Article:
Previous Purling Hiss offerings sound like they were recorded at a biker club.
Scratch that, they actually sounded like they were recorded in the dirt parking lot of a biker club. While straight drag pipes rumble and dust is kicking up everywhere. All captured on one microphone.
Loud. Blaring. Everything cranked as loud as it will go in some battle of trying to drown each others roar out. Dirt hanging in the air. Sound and vision muddied as angry boogie and disturbed ambiance is blown forth in a mass of distortion and grit filling all the senses with the smell of exhaust, perspiration and contempt for the subtle. Nuances and detail in the sound be damned-this is a go for it moment before chains start swinging, bottles start flying and blood starts spilling.
On Water On Mars, their first album for Drag City, the smoke and muck has cleared.
Well, somewhat at least.
On the album's opener "Lolita" tracks such tracks as "Face Down" and the title song all the factors of the Hiss are there. Overdriven, hit the highway and drive recklessly fuzz riffs, vocals split the difference between basement apartment dwelling psychedelic warlord growl, punk rock cynicism and old fashion pothead yearning.
The difference is though that instead of sounding like Blue Cheer, jam band era Black Flag and and those bad trip tales from the guy up the street who will tell you how he used to roadie for Molly Hatchet crammed into the trunk of a car to suffocate instead is a lot of breathing room here. You can actually hear what the rhythm section is doing for instance. Actual production values have allowed the sound to show off much more variety and colors.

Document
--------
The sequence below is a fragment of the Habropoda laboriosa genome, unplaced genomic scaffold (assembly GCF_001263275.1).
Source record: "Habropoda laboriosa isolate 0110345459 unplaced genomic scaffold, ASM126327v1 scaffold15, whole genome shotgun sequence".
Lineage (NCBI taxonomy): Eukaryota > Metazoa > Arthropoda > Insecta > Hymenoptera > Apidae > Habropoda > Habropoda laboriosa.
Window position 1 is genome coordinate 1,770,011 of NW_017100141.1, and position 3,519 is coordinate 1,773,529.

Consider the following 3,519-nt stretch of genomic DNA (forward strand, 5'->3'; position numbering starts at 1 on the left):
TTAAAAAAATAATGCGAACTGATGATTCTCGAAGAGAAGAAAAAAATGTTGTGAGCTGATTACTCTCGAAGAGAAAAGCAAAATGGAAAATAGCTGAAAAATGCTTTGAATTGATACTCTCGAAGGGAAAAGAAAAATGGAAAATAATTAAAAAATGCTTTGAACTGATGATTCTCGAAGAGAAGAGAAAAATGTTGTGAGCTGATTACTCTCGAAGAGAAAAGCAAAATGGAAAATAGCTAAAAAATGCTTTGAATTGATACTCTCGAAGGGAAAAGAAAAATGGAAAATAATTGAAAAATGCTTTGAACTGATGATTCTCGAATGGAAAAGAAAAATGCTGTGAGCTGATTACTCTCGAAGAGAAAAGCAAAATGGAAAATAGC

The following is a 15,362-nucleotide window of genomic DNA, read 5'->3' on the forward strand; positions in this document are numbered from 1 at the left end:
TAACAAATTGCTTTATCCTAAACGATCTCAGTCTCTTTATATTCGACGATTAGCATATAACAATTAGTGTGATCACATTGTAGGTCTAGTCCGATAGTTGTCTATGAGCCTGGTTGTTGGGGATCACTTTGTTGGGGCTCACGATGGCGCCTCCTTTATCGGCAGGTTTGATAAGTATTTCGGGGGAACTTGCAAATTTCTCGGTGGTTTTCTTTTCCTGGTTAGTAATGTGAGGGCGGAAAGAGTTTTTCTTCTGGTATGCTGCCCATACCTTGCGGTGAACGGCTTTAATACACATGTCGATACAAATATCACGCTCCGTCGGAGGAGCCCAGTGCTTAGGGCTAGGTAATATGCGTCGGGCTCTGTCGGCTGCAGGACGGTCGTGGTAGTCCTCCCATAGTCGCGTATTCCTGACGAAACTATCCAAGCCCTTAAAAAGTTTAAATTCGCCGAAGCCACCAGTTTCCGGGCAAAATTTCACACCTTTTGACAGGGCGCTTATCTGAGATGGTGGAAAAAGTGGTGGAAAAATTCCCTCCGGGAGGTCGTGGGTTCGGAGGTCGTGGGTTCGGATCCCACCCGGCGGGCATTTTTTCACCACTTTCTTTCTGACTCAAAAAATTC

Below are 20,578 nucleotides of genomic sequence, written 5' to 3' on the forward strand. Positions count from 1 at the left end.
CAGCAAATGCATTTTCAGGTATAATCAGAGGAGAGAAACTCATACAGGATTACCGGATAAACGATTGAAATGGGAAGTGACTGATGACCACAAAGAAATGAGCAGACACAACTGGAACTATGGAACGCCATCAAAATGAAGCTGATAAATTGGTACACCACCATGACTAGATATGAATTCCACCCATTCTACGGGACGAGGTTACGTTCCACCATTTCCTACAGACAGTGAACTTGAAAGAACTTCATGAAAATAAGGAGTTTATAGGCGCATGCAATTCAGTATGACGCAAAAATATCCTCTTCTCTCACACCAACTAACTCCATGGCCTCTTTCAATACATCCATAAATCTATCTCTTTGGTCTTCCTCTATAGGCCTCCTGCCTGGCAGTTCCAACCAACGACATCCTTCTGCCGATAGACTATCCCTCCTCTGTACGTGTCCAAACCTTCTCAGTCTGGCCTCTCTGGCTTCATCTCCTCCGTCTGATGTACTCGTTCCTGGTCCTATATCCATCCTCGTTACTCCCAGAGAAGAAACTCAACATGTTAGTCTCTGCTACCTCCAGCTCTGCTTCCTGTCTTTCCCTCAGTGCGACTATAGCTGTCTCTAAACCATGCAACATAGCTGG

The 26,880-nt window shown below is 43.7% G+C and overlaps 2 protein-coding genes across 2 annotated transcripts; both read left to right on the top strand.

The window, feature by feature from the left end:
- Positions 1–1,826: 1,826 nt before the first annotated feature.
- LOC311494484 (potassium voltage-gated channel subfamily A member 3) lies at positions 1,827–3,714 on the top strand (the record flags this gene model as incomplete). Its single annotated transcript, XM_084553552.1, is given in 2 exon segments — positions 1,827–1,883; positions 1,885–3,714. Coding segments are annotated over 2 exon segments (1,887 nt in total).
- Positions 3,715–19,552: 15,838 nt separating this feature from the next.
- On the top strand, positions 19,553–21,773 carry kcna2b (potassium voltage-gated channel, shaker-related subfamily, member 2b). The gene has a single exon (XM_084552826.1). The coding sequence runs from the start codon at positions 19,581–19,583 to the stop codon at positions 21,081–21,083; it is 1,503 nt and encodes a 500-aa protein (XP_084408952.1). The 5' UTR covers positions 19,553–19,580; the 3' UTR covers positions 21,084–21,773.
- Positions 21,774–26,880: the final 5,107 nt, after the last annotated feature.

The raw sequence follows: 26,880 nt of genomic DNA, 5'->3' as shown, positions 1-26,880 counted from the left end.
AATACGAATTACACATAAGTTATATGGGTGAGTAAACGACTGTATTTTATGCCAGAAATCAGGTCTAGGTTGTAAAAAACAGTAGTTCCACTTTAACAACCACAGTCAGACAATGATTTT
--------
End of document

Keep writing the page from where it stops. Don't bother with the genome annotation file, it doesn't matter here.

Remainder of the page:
It's something like Dinosaur Jr orchestrating a feel good sunshine pop for Black Sabbath on "Rat Race". Neil Young and Crazy Horse raiding a pharmacy before heading off to the beach an look at the stars for "Mercury Retrograde". Indie slackers attempting the blues but not in a snarky or ironic way for "The Harrowing Wind." Where Purling Hiss releases of the past where all about burning everything to a crisp and frying eardrums there is much more sizzle and appreciating for spice and simmering. All of their records still find their way to my turntable but the do tend to cause fatigue. Now they have made one that can be played over and over again all day long without feeling woozy and and envisioning things so monochromatic.
Some bands lose their "thing" when they get away from the trash can lo-fi rattling. Water On Mars has successfully made the transition like a champ.